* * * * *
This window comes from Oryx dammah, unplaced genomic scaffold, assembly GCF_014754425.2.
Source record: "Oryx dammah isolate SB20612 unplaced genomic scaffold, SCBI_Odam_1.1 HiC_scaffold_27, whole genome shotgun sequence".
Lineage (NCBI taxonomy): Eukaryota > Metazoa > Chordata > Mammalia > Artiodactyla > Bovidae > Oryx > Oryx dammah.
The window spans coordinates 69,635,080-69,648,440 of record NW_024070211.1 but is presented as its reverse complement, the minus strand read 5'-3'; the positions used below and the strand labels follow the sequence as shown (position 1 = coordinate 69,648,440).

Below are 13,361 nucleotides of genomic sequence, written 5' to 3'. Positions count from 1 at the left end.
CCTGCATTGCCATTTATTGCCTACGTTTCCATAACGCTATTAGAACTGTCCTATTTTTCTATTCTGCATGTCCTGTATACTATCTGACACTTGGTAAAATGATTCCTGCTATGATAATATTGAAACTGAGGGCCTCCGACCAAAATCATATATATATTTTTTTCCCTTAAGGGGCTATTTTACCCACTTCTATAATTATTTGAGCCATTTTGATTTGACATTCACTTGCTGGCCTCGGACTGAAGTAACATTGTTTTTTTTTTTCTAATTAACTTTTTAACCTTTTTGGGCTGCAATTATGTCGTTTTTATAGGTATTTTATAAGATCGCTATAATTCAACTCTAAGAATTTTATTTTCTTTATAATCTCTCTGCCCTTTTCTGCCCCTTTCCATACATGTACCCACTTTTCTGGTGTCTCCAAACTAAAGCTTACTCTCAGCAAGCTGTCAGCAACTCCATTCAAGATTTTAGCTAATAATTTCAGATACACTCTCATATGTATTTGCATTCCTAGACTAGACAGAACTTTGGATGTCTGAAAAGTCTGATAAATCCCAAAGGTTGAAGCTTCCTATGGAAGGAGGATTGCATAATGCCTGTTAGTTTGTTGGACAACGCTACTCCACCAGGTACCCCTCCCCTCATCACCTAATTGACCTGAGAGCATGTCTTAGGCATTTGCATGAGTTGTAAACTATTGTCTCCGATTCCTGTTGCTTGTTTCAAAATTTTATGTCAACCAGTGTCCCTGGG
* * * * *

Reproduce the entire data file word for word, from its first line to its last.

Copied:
This window comes from Oryx dammah, unplaced genomic scaffold, assembly GCF_014754425.2.
Source record: "Oryx dammah isolate SB20612 unplaced genomic scaffold, SCBI_Odam_1.1 HiC_scaffold_27, whole genome shotgun sequence".
Lineage (NCBI taxonomy): Eukaryota > Metazoa > Chordata > Mammalia > Artiodactyla > Bovidae > Oryx > Oryx dammah.
The window spans coordinates 69,635,080-69,648,440 of record NW_024070211.1 but is presented as its reverse complement, the minus strand read 5'-3'; the positions used below and the strand labels follow the sequence as shown (position 1 = coordinate 69,648,440).

Below are 13,361 nucleotides of genomic sequence, written 5' to 3'. Positions count from 1 at the left end.
CCTGCATTGCCATTTATTGCCTACGTTTCCATAACGCTATTAGAACTGTCCTATTTTTCTATTCTGCATGTCCTGTATACTATCTGACACTTGGTAAAATGATTCCTGCTATGATAATATTGAAACTGAGGGCCTCCGACCAAAATCATATATATATTTTTTTCCCTTAAGGGGCTATTTTACCCACTTCTATAATTATTTGAGCCATTTTGATTTGACATTCACTTGCTGGCCTCGGACTGAAGTAACATTGTTTTTTTTTTTCTAATTAACTTTTTAACCTTTTTGGGCTGCAATTATGTCGTTTTTATAGGTATTTTATAAGATCGCTATAATTCAACTCTAAGAATTTTATTTTCTTTATAATCTCTCTGCCCTTTTCTGCCCCTTTCCATACATGTACCCACTTTTCTGGTGTCTCCAAACTAAAGCTTACTCTCAGCAAGCTGTCAGCAACTCCATTCAAGATTTTAGCTAATAATTTCAGATACACTCTCATATGTATTTGCATTCCTAGACTAGACAGAACTTTGGATGTCTGAAAAGTCTGATAAATCCCAAAGGTTGAAGCTTCCTATGGAAGGAGGATTGCATAATGCCTGTTAGTTTGTTGGACAACGCTACTCCACCAGGTACCCCTCCCCTCATCACCTAATTGACCTGAGAGCATGTCTTAGGCATTTGCATGAGTTGTAAACTATTGTCTCCGATTCCTGTTGCTTGTTTCAAAATTTTATGTCAACCAGTGTCCCTGGG